Maybe this huge gap in black/white academic achievement was in the paternalistic minds of the 6th U.S. Circuit Court of Appeals justices who recently struck down Michigan's ban on the use of race and sex as criteria for college admissions. The court said that it burdens minorities and violates the U.S. Constitution. Given the black education disaster, racial preferences in college admissions will become a permanent feature, because given the status quo, blacks as a group will never make it into top colleges based upon academic merit.

The situation is worse than we thought. U.S. News & World Report (7/7/2011) came out with a story titled "Educators Implicated in Atlanta Cheating Scandal," saying that "for 10 years, hundreds of Atlanta public school teachers and principals changed answers on state tests in one of the largest cheating scandals in U.S. history, according to a scathing 413-page investigative report released Tuesday by Georgia Gov. Nathan Deal." The report says that more than three-quarters of the 56 Atlanta schools investigated cheated on the 2009 standardized National Assessment of Educational Progress. Eighty-two teachers have confessed to erasing students' answers. A total of 178 educators, including 38 principals, many of whom are black, systematically fabricated test scores of struggling black students to cover up academic failure. The governor's report says that cheating orders came from the top and that widespread cheating has occurred since at least 2001. So far, no Atlanta educator has been criminally charged, even though some of the cheating was brazen, such as teachers pointing to correct answers while students were taking the tests, reading answers aloud during testing and seating low-achieving students next to high-achieving students to make cheating easier.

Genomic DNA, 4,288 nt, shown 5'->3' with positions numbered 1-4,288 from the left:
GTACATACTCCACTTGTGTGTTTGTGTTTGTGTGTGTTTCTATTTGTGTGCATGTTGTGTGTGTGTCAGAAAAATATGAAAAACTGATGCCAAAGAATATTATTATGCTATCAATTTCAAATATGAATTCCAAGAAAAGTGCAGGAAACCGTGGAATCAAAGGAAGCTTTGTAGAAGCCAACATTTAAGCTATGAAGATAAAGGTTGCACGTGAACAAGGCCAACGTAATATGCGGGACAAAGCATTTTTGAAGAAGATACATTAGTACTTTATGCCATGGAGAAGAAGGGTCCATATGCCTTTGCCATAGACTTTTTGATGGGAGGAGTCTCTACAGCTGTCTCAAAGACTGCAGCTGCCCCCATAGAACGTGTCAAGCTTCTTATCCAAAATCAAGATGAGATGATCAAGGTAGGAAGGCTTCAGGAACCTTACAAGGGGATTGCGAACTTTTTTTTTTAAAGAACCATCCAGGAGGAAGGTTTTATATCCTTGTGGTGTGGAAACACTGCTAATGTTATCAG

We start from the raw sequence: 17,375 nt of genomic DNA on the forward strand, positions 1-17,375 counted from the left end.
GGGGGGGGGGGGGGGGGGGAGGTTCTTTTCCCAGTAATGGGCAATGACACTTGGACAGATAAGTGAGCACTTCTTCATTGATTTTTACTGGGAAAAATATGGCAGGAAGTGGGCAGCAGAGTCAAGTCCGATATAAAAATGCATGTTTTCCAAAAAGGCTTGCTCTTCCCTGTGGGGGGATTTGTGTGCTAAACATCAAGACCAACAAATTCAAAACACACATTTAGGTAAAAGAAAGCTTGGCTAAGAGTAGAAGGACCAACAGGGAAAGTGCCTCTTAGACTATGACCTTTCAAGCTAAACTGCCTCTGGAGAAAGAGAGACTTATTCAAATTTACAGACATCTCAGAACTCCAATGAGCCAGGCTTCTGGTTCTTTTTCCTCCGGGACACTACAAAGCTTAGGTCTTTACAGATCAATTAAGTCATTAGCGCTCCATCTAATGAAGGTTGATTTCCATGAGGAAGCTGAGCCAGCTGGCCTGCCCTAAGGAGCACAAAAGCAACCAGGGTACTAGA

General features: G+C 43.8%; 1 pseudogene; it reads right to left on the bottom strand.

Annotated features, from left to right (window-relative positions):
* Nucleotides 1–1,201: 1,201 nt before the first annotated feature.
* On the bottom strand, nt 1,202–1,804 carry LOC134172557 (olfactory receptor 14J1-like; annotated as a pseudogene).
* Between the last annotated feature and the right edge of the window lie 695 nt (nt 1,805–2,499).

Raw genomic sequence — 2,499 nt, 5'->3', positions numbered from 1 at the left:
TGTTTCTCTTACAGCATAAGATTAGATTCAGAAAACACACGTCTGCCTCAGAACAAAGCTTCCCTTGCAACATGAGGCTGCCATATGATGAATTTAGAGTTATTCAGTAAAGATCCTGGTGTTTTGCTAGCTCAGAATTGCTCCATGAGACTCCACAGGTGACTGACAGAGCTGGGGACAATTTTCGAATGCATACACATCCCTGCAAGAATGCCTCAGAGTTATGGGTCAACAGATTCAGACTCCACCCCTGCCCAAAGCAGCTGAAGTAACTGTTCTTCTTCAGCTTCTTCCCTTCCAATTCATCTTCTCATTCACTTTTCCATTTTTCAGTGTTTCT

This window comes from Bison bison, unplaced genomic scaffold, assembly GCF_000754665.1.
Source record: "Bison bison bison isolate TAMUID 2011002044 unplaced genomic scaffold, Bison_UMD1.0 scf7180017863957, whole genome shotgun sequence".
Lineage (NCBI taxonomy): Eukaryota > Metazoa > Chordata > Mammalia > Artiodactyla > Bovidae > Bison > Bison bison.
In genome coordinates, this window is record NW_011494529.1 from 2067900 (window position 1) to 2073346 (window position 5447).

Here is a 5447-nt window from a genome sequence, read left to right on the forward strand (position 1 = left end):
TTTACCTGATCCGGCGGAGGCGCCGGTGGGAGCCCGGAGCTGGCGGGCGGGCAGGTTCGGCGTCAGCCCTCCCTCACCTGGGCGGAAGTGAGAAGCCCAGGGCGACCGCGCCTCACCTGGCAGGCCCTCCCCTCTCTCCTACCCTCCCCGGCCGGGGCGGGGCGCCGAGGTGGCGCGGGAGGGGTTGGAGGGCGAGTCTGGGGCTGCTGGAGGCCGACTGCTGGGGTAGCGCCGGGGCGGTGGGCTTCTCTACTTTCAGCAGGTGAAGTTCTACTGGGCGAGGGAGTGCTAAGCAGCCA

Teacher and principal exam cheating is not restricted to Atlanta; it's widespread. The Detroit Free Press and USA Today (3/8/2011) released an investigative report that found higher-than-average erasure rates on tests taken by students at 34 schools in and around Detroit in 2008 and 2009. Overall, their report "found 304 schools where experts say the gains on standardized tests in 2009-10 are so statistically improbable, they merit further investigation. Besides Michigan, the other states (where suspected cheating was found) were Ohio, Arizona, Colorado, Florida and California." A Dallas Morning News investigation reported finding high rates of test erasures in Texas. Six teachers and two principals were dismissed after cheating was uncovered.

In 2007, Baltimore's George Washington Elementary School was named a Blue Ribbon School after the number of students who passed state reading tests shot from 32 percent to nearly 100 percent in just four years. Last year, The Baltimore Sun reported thousands of erasures on those tests. Susan Burgess, the school's principal, had her professional license revoked after an investigation by state and city school board officials.

Why is there widespread cheating by America's educators? According to Diane Ravitch, who is the research professor of education at New York University, it's not teachers and principals who are to blame; it's the mandates of the No Child Left Behind law, enacted during the George W. Bush administration. In other words, the devil made them do it.

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© 2006, Creators Syndicate.